Another example of the cyclic olefin polymer is a ring-opened homopolymer of the above monomer or a ring-opened copolymer of the above monomers. It can be obtained by homopolymerizing the above monomer or copolymerizing the above monomers, for example, while using as a catalyst a known catalyst such as (1) a catalyst composed of a halide or the nitrate of a platinum group metal such as ruthenium, rhodium, palladium, osmium or platinum and a reducing agent or (2) a catalyst composed of a compound of a transition metal such as titanium, molybdenum or tungsten and an organometal compound of a metal in one of Groups I to IV of the periodic table such as an organoaluminum compound or organotin compound [Japanese Patent Application Laid-Open (Kokai) No. HEI 6-157672, Japanese Patent Application Laid-Open (Kokai) No. HEI 5-43663, etc.].

Where the homopolymer or copolymer obtained as described above-contains unsaturated bonds, the homopolymer or copolymer is hydrogenated by using a known hydrogenation catalyst. Examples of the hydrogenation catalyst include (1) Ziegler-type homogeneous catalysts which are each composed of an organic acid salt of titanium, cobalt, nickel or the like and an organometal compound of lithium, aluminum or the like, (2) supported catalysts which are each composed of a carrier such as carbon or alumina and a platinum metal such as palladium or ruthenium supported on the carrier, and (3) catalysts which are each composed of a complex of one of the above-described platinum group metal [Japanese Patent Application Laid-Open (Kokai) No. HEI 6-157672].

In the present invention, examples of the above-described hydrogenated homopolymer or copolymer include ring-opened homopolymers or copolymers and addition homopolymers or copolymers of polycyclic saturated hydrocarbon compounds containing two or more rings, which polycyclic saturated hydrocarbon compounds may have one or more substituent groups containing a polymerizable double bond.

Examples of such polycyclic hydrocarbon compounds include tricyclo[4,3,0,12,5]-decane, bis(allyloxy-carboxy)-tricyclo[4,3,0,12,5]-decane, bis(methacryl-oxy)-tricyclo[4,3,0,12,5]-decane, and bis(acryloxy)-tricyclo[4,3,0,12,5]-decane.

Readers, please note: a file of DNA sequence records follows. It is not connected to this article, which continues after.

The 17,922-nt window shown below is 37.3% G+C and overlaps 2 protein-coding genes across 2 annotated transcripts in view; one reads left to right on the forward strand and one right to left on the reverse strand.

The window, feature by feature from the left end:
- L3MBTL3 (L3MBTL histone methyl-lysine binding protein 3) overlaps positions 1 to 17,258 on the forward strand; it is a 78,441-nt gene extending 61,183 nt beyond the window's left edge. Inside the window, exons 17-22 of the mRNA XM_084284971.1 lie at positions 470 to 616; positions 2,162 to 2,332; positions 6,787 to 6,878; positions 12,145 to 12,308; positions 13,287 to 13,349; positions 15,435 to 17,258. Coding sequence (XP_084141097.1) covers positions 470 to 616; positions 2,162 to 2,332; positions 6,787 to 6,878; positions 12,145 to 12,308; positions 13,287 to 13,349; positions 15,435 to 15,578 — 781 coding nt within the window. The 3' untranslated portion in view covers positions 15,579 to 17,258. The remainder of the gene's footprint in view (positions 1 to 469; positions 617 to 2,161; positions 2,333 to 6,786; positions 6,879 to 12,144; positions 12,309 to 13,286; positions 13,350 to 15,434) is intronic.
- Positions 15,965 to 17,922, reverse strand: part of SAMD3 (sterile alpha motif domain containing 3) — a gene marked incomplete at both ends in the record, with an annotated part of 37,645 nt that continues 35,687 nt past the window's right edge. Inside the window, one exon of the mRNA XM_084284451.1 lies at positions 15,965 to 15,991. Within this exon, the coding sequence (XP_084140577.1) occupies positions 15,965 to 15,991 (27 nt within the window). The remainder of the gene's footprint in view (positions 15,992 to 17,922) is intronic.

The pigment, which is added to the above-described plastic to reduce the transmission of ultra-violet rays in the present invention, is C.I. Pigment Yellow 147 [chemical name: 1,1′-[(6-phenyl-1,3,5-triazine-2,4-diyl)-diimino]bis-9,10-anthracenedione], C.I. Pigment Yellow 180 [chemical name: 2,2′-[1,2-ethanediylbis(oxy-2,1-phenyleneazo)]bis[N-(2,3-dihydro-2-oxo-1H-benzimidazol-5-yl)-3-oxobutanamide], C.I. Pigment Yellow 181 [chemical name: N-[4-(aminocarbonyl)-phenyl]-4-[[1-[[2,3-dihydro-2-oxo-1H-benzimidazol-5-yl)amino]carbonyl]-2-oxopropyl]azo]benzamide], or a mixture thereof. These pigments are represented by the below-described structural formulas, respectively. Needless to say, these pigments are all readily available on the market for use in the present invention and have no problem in safety and sanitation.

No particular limitation is imposed on the amount of the pigment to be used. However, an unduly small amount cannot provide sufficient light-shielding property (ultraviolet ray transmission resistance) but an unduly large amount makes the coloration excessively deep and hence makes difficult the visibility of the content of the container. A preferred amount ranges from 0.01 to 0.3 wt. % based on the plastic. To facilitate dispersion of the pigment in the plastic upon molding the container, it is preferred to knead the pigment with a vehicle resin in advance so that the pigment can be used as a high-concentration master batch (pigment concentration: 10 to 60 wt. %).

The plastic-made sanitary container according to the present invention can be produced by suitably adding the above-described pigment and a phenol-base, thioether-base, phosphorus-base or the like age resister, an ultraviolet absorber, a higher fatty acid or an ester thereof and a processing aid such as a silicone oil, as needed, to the plastic, mixing and kneading the resultant mixture into a compound (composition) in a conventional mixer such as a kneader, roll mixer or extruder, and then forming the compound into the container of a desired shape by one of various molding processes such as injection molding, combined injection-blow molding and combined extrusion-blow molding. It is to be noted that no particular limitation is imposed on the shape or the like and the molding process of the container in the present invention.

Plastic-made sanitary containers according to the present invention can be used as containers of various shapes, for example, as containers for medicines, nutrient solutions and transfusion solutions, such as ampoules and vials; as contains for syringes; as containers for various cosmetics; and as containers for various foods such as oils and soy sauce, for example, bottles.